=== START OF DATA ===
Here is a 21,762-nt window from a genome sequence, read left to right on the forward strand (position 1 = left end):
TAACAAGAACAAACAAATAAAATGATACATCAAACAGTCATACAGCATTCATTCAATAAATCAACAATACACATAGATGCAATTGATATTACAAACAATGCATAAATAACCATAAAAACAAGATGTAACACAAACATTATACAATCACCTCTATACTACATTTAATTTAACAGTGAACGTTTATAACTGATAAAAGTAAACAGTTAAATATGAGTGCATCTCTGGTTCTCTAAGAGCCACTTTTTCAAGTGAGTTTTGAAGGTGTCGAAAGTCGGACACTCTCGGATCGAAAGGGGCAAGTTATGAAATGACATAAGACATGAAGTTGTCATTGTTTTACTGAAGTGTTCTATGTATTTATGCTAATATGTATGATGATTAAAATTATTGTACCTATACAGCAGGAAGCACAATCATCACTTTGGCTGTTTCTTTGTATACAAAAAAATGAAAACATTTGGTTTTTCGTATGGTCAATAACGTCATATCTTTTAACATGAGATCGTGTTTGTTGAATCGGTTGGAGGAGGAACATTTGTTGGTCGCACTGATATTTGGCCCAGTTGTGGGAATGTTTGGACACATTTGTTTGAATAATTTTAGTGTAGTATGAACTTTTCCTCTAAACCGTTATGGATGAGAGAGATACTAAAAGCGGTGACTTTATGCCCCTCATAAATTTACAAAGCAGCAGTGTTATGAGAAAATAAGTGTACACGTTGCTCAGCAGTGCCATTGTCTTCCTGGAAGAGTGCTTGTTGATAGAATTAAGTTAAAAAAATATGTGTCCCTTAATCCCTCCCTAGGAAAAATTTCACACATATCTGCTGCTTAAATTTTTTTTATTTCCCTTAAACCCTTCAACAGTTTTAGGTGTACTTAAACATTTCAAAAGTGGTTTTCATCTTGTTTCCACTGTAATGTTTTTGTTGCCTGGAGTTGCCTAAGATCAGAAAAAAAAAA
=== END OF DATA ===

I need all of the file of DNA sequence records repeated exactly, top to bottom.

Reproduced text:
Here is a 21,762-nt window from a genome sequence, read left to right on the forward strand (position 1 = left end):
TAACAAGAACAAACAAATAAAATGATACATCAAACAGTCATACAGCATTCATTCAATAAATCAACAATACACATAGATGCAATTGATATTACAAACAATGCATAAATAACCATAAAAACAAGATGTAACACAAACATTATACAATCACCTCTATACTACATTTAATTTAACAGTGAACGTTTATAACTGATAAAAGTAAACAGTTAAATATGAGTGCATCTCTGGTTCTCTAAGAGCCACTTTTTCAAGTGAGTTTTGAAGGTGTCGAAAGTCGGACACTCTCGGATCGAAAGGGGCAAGTTATGAAATGACATAAGACATGAAGTTGTCATTGTTTTACTGAAGTGTTCTATGTATTTATGCTAATATGTATGATGATTAAAATTATTGTACCTATACAGCAGGAAGCACAATCATCACTTTGGCTGTTTCTTTGTATACAAAAAAATGAAAACATTTGGTTTTTCGTATGGTCAATAACGTCATATCTTTTAACATGAGATCGTGTTTGTTGAATCGGTTGGAGGAGGAACATTTGTTGGTCGCACTGATATTTGGCCCAGTTGTGGGAATGTTTGGACACATTTGTTTGAATAATTTTAGTGTAGTATGAACTTTTCCTCTAAACCGTTATGGATGAGAGAGATACTAAAAGCGGTGACTTTATGCCCCTCATAAATTTACAAAGCAGCAGTGTTATGAGAAAATAAGTGTACACGTTGCTCAGCAGTGCCATTGTCTTCCTGGAAGAGTGCTTGTTGATAGAATTAAGTTAAAAAAATATGTGTCCCTTAATCCCTCCCTAGGAAAAATTTCACACATATCTGCTGCTTAAATTTTTTTTATTTCCCTTAAACCCTTCAACAGTTTTAGGTGTACTTAAACATTTCAAAAGTGGTTTTCATCTTGTTTCCACTGTAATGTTTTTGTTGCCTGGAGTTGCCTAAGATCAGAAAAAAAAAA